Saturday 10th October marks the return of World Mental Health Day: an annual event designed to raise awareness about mental health issues and support.
Most teachers are all too aware of how much time children spend online, and how it might affect their studies. However, it’s not so easy for trusted adults to know the specifics of what children do online, or how it can affect them on a deeper level.
To raise awareness of how different digital activities can affect a child’s mental health, the following facts (sourced from OFCOM’s Media Use and Attitudes Report 2019) are a great starting point. They may seem surprising, but we hope they can inspire you to get talking to young people about online safety.
50% of all 10-year-olds now use a smartphone.
For many adults, owning a smartphone has become an absolute must: the same can also be said for a growing number of children.
in order to keep up to date with their friends,
particularly during these challenging times, constant connectivity is key.
Whilst the smartphone is an incredibly useful and powerful tool, it can also increase the amount of risks young children are vulnerable to.
To get a better idea of how to address these risks, check out our 12 tips for smartphone safety.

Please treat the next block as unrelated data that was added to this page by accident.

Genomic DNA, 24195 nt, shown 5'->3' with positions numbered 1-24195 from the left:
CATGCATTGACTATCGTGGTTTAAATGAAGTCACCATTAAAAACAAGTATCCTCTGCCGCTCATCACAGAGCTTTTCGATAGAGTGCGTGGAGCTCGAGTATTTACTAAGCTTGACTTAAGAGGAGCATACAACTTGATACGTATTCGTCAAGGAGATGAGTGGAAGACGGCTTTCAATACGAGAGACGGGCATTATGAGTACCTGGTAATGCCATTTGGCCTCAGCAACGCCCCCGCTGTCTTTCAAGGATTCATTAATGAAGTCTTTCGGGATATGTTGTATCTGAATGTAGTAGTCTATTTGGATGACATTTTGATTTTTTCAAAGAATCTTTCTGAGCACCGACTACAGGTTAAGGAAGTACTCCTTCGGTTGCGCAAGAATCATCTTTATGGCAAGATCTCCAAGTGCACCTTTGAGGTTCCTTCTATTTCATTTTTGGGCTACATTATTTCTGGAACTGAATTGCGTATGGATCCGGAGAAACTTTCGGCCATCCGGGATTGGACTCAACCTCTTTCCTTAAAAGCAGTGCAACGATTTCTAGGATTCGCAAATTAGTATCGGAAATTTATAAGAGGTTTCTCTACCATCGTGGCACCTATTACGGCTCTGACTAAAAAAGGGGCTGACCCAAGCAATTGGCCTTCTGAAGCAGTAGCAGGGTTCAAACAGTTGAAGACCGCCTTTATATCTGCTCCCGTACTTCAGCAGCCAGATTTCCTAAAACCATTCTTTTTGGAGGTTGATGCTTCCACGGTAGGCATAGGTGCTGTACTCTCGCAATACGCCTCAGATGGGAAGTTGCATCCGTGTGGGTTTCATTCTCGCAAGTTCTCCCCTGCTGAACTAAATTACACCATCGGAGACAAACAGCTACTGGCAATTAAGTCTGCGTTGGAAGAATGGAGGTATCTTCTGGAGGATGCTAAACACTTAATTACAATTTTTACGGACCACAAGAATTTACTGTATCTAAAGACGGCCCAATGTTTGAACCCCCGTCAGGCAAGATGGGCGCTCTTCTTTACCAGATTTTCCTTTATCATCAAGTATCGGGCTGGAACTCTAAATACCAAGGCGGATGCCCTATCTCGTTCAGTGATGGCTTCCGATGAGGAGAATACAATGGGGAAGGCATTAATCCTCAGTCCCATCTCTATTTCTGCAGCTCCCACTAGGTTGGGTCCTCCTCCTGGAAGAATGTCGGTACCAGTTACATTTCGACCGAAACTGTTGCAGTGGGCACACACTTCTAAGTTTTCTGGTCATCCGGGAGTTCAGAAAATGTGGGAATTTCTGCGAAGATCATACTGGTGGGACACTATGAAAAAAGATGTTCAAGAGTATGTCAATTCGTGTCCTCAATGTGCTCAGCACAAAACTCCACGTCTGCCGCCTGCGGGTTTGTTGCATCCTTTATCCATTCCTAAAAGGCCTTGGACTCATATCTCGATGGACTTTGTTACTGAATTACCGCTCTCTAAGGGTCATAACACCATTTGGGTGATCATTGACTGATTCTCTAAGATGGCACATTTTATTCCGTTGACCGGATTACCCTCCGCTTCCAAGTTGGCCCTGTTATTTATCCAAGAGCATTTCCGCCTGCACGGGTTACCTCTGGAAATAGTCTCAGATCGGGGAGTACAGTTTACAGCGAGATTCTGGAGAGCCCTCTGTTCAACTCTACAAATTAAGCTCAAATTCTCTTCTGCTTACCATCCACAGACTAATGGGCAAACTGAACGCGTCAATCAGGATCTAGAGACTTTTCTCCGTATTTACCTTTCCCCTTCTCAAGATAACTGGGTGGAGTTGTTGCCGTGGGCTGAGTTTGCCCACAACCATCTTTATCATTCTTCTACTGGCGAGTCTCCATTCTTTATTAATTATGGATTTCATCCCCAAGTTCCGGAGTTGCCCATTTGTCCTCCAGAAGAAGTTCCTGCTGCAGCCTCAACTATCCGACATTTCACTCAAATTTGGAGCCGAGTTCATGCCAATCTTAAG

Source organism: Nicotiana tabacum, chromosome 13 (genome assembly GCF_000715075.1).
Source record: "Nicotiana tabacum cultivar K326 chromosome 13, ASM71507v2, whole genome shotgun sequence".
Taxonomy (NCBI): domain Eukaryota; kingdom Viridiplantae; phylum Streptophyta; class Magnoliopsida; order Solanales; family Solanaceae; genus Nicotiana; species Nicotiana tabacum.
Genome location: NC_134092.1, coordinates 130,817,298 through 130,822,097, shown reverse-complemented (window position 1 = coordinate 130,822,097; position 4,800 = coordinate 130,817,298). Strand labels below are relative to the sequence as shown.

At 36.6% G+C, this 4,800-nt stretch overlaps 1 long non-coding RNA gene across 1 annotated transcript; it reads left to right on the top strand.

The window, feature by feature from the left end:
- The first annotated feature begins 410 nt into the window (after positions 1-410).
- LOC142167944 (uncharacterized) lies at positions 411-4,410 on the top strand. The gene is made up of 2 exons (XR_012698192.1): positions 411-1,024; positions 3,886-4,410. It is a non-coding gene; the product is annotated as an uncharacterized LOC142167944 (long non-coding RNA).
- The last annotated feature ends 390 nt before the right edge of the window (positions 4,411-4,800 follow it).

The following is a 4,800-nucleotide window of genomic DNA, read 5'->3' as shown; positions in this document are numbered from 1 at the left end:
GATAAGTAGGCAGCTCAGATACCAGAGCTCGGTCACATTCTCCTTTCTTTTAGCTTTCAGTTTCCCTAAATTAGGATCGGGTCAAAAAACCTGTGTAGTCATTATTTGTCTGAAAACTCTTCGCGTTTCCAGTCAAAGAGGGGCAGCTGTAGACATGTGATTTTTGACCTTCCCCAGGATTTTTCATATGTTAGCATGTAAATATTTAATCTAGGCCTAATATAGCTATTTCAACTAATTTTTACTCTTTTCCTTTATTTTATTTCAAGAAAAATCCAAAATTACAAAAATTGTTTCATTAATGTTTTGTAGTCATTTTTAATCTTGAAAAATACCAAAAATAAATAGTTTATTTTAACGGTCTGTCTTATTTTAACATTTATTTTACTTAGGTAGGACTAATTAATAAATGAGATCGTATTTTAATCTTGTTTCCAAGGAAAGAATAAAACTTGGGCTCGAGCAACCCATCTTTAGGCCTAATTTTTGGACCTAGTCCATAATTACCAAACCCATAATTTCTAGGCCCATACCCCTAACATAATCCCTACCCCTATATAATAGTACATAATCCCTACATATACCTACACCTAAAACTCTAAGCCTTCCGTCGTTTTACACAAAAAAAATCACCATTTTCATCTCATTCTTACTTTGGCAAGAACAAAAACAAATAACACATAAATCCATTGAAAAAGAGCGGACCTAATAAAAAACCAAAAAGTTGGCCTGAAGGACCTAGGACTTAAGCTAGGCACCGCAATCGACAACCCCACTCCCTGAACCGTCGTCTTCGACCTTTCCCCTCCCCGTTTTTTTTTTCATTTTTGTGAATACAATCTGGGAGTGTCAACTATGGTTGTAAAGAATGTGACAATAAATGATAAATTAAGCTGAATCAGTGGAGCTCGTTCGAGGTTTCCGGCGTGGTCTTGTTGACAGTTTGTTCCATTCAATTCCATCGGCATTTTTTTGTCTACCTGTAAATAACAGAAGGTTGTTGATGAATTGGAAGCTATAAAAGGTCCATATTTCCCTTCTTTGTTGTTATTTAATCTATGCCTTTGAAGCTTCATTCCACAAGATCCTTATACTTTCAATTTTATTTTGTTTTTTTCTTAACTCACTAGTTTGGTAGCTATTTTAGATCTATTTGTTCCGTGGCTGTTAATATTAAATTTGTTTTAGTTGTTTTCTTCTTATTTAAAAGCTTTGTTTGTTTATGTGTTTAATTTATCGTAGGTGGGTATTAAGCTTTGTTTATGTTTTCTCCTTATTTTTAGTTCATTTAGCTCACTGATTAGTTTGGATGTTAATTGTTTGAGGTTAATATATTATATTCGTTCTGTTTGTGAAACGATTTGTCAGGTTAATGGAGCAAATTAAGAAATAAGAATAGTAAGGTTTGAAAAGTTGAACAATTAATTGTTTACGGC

Over 40% of 5 – 15 year-olds prefer YouTube to broadcast TV or streaming services.
Considering the huge number of children and young people who use YouTube, this statistic may not be particularly surprising.
What may come as a shock, though, is how easy it is for children to access inappropriate content on YouTube. As a platform filled with user-generated-content, the website can present far more dangers to children than pre-watershed television, or streaming services with tight parental controls.
12-15 year olds spend an average of 11 hours, 36 minutes a week playing video games…
Gaming may not be something that happens in the classroom, but it can certainly have an effect on a child’s mood, motivation, and overall performance in school.
Gaming addiction is a very real problem, whilst online gaming can present a plethora of risks like grooming and bullying. To truly understand these problems, it’s important to stay up to date with the latest game crazes.
…and 71% of them also have at least one social media account.
As adults, we are already aware of the impact social media can have on our wellbeing: the effects are even more intense for teenagers. The biggest risks for children at this age include stress from social pressures, screen addiction, and issues of self-image.
If you are concerned about young people in your class, but unsure of what the problem may be, the best thing you can do is learn to spot the signs and encourage an open dialogue around the negatives of social media.
To help you get started, we’ve put together a selection of guides for you to share with your class – download them for free here.
Supporting student wellbeing in person and online has never been easier than with National Online Safety.
Gain full access to our comprehensive bank of online safety guides, less plans and resources by joining our certified school membership today.
Posted by Emily Ingram